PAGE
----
A good way to pick a specific project within a broader area of interest is to find some potential supervisors whose groups are within your desired field, look through their recent publications in the area and their group homepages and see what takes your fancy.
For example, say I am interested in doing an MSc in inorganic catalysis, but don't really know what specifically there is that I could study in that area.
First I go onto my alma mater's homepage (or another desired destination) and see if there are any groups in the Chemistry Department who are interested in inorganic catalysts.
Next I see specifically what particular aspect of the catalysts they are involved in, be it synthesis, computational design, toxicity, etc. I look at their recent publications, if one title catches my eye, or particular paper is really cool, I add that group to my 'possible projects' list. Do this until you have 2-4 possible supervisors/projects. You might even get an idea for a project on reading one of these papers, which you can say you wish to discuss when you contact them.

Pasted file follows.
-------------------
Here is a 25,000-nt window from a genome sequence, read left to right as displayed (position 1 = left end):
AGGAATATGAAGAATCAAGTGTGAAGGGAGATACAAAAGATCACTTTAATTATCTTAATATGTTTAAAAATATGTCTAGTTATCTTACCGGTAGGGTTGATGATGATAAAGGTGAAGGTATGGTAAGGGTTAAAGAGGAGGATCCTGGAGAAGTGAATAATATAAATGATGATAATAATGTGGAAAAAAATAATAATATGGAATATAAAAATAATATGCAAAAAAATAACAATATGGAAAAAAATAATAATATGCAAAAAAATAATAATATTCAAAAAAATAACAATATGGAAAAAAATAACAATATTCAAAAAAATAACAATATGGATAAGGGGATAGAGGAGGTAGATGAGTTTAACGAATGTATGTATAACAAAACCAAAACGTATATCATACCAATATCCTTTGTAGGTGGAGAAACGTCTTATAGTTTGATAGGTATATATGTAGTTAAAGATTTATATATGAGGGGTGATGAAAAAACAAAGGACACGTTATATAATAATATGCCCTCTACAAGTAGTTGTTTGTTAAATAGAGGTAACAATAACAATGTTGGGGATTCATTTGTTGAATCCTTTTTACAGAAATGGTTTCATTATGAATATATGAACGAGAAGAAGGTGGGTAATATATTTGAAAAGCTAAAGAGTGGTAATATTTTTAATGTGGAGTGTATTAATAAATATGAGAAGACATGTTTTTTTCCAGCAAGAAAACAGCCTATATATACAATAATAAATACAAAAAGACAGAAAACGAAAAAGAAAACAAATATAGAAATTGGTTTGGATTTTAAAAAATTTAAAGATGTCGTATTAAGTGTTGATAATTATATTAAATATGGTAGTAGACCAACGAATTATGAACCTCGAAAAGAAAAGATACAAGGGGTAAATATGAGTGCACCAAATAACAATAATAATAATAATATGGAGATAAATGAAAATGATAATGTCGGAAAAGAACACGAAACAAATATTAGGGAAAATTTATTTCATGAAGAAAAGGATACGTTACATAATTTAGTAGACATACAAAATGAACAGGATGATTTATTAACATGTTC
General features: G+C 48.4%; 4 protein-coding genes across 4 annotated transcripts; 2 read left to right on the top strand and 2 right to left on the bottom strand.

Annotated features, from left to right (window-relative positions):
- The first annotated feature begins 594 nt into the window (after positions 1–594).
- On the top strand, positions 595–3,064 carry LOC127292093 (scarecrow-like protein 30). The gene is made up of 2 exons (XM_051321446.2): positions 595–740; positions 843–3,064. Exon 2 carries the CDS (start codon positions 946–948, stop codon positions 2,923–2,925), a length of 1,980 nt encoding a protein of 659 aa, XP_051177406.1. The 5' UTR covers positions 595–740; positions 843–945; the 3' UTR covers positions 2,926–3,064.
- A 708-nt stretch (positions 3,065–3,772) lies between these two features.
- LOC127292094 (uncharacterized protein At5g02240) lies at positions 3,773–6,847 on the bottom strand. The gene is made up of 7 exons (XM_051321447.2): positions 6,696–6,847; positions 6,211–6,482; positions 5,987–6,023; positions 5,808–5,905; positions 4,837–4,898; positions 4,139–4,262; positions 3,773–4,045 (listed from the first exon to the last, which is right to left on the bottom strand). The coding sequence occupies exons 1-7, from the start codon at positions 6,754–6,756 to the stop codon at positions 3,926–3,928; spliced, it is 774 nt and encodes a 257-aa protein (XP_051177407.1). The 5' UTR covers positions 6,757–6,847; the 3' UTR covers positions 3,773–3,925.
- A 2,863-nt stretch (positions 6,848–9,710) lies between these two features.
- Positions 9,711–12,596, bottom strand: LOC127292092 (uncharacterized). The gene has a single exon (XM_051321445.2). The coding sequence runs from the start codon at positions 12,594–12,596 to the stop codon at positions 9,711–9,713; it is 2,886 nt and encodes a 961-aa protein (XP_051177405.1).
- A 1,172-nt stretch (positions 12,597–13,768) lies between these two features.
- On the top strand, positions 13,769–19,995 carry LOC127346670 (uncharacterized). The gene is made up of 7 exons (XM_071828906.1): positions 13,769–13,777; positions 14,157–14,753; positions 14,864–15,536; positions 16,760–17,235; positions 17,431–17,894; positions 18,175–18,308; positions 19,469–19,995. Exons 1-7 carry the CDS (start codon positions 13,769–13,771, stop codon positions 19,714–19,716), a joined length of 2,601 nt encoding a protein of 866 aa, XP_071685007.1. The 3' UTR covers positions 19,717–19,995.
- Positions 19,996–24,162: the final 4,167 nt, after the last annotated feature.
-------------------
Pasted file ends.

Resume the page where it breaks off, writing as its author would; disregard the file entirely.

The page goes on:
Then I contact the heads of the groups directly, detailing briefly who I am, something along the lines of:
'I am writing to you to ask if you are currently accepting graduate students because I wish to pursue my interest in inorganic catalysis by applying to the University of blah to undertake a MSc in your group.
I am a recent graduate of blah with a 1st/2.1/2.2/rubber duck/etc. I attach my CV but briefly --short list of most notable and relevant achievements if any--
I recently read your group's paper on blahblah --something that indicates you actually read the paper and thought about it-- and have some ideas for a project I would be interested in discussing with you.
Grateful for the opportunity to explore further possibility of working in your group --propose contact options, indicate if possible that you would be willing to visit, this being the best way to sell yourself and find out a bit more about the group to see if you think it would be a good fit: interviews are a two-way process
With respect to what your project will look like, that doesn't need to be much more than a rough proposal until you actually have a place, after which you will need to write (possibly with your supervisor's help) what essentially amounts to a mission statement for what you are setting out to do, why you want to do it/what you think could be gained. More specific guidelines will probably be available on the Department or University homepages.